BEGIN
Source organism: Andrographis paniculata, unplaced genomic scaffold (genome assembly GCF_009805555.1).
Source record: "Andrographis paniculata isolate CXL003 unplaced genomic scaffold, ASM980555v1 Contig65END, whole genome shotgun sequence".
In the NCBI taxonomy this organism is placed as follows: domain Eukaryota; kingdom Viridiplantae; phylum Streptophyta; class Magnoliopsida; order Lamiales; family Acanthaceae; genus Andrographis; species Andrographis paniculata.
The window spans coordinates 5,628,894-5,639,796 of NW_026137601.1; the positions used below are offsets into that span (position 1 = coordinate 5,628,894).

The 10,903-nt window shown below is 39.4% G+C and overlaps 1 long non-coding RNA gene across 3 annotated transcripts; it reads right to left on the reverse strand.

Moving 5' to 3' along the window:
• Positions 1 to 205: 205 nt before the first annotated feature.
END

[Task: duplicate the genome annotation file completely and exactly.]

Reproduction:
Source organism: Andrographis paniculata, unplaced genomic scaffold (genome assembly GCF_009805555.1).
Source record: "Andrographis paniculata isolate CXL003 unplaced genomic scaffold, ASM980555v1 Contig65END, whole genome shotgun sequence".
In the NCBI taxonomy this organism is placed as follows: domain Eukaryota; kingdom Viridiplantae; phylum Streptophyta; class Magnoliopsida; order Lamiales; family Acanthaceae; genus Andrographis; species Andrographis paniculata.
The window spans coordinates 5,628,894-5,639,796 of NW_026137601.1; the positions used below are offsets into that span (position 1 = coordinate 5,628,894).

The 10,903-nt window shown below is 39.4% G+C and overlaps 1 long non-coding RNA gene across 3 annotated transcripts; it reads right to left on the reverse strand.

Moving 5' to 3' along the window:
• Positions 1 to 205: 205 nt before the first annotated feature.